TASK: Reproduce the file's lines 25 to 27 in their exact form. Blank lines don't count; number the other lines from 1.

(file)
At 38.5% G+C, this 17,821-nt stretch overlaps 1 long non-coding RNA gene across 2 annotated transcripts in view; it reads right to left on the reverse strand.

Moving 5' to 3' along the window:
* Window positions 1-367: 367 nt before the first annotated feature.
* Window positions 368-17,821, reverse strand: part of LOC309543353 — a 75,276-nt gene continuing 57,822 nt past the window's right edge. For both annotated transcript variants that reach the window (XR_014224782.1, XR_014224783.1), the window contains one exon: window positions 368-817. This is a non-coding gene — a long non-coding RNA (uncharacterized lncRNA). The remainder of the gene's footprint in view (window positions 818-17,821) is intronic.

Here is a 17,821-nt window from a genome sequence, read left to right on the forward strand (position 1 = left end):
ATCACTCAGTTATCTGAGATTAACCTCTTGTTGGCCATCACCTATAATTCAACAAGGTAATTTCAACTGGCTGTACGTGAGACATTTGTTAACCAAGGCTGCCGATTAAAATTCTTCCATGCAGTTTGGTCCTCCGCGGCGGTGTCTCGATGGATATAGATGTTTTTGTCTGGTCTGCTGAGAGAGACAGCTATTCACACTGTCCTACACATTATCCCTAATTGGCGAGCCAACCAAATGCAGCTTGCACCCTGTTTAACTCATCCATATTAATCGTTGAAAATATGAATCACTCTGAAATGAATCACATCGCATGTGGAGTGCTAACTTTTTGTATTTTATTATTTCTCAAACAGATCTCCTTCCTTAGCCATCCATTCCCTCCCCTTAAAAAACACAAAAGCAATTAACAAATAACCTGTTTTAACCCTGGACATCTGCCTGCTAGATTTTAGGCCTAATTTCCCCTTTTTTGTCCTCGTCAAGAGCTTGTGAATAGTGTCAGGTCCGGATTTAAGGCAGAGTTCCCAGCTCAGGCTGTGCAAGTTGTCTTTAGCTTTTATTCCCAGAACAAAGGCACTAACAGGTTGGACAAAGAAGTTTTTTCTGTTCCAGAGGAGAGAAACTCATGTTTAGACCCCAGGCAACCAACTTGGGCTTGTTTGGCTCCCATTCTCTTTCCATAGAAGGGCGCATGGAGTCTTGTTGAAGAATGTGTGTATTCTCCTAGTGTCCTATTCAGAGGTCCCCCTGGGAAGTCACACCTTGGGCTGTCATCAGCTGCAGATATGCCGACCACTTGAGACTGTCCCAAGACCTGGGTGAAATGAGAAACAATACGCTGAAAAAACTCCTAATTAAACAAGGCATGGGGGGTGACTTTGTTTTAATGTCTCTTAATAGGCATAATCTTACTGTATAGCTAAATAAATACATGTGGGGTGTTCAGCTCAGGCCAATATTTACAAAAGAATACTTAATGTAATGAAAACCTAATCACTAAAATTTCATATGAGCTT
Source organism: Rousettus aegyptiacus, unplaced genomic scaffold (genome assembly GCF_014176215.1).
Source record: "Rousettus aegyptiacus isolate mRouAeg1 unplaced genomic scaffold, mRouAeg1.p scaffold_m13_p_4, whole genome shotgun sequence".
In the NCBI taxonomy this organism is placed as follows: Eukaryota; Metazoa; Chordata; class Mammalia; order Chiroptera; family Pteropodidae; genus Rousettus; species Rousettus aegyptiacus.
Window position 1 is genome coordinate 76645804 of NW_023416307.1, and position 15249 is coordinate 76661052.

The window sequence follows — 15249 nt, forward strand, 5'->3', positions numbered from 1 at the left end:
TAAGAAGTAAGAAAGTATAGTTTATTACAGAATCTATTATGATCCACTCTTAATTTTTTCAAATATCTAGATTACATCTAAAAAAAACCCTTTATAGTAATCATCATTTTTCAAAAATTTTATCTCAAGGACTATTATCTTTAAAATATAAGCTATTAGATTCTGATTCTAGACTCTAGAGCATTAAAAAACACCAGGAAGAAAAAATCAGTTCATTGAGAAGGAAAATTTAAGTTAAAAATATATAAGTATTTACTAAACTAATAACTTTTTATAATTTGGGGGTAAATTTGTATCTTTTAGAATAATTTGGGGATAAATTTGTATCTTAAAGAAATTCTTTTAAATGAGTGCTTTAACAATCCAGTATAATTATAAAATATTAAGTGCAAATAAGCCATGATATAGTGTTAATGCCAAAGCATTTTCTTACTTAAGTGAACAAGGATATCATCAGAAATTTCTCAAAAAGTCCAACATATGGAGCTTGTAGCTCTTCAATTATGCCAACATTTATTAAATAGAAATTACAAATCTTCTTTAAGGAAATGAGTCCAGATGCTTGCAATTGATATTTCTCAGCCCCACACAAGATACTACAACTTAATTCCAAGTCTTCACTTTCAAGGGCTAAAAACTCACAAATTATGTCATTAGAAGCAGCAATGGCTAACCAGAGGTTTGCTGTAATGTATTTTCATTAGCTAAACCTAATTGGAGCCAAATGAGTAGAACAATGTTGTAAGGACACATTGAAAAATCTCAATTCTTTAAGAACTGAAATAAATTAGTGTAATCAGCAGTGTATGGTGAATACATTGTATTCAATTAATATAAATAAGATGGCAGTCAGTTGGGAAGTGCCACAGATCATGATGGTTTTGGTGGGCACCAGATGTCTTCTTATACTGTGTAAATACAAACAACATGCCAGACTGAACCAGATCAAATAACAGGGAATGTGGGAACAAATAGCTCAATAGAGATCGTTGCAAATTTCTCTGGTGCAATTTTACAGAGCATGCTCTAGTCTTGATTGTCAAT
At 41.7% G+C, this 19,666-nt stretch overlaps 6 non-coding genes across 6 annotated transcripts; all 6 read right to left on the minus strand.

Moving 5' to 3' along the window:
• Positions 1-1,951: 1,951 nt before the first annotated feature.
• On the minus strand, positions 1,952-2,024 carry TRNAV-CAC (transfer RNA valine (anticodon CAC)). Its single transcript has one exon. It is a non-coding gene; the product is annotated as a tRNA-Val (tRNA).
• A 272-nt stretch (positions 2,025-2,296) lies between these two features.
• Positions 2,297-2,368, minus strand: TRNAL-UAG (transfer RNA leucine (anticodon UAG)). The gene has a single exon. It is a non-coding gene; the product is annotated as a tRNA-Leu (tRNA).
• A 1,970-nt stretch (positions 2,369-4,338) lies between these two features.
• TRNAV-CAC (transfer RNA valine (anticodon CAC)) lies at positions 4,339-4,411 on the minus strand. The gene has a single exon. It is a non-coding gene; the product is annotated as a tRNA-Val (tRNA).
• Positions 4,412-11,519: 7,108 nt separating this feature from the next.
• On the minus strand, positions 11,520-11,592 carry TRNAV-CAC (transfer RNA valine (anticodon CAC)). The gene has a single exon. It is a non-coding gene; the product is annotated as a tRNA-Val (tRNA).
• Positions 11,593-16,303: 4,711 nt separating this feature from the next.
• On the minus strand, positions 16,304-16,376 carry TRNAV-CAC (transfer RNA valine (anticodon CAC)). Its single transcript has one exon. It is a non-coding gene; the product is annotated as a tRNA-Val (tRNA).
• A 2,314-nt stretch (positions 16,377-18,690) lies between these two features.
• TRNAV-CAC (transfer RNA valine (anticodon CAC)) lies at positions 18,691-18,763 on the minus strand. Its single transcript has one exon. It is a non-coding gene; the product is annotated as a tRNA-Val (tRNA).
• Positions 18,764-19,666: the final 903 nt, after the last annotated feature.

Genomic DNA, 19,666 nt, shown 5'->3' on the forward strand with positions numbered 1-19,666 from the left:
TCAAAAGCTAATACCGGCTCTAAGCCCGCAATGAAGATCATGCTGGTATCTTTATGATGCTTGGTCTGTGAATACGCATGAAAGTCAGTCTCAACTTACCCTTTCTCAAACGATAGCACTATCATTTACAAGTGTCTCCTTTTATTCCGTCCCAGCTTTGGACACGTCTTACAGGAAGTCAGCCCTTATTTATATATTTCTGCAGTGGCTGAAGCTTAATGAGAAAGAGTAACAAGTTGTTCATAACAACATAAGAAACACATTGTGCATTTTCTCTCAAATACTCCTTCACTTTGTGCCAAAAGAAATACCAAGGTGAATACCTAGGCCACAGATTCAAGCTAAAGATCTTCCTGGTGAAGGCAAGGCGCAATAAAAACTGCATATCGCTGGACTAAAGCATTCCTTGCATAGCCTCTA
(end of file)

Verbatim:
• A 2,314-nt stretch (positions 16,377-18,690) lies between these two features.
• TRNAV-CAC (transfer RNA valine (anticodon CAC)) lies at positions 18,691-18,763 on the minus strand. Its single transcript has one exon. It is a non-coding gene; the product is annotated as a tRNA-Val (tRNA).
• Positions 18,764-19,666: the final 903 nt, after the last annotated feature.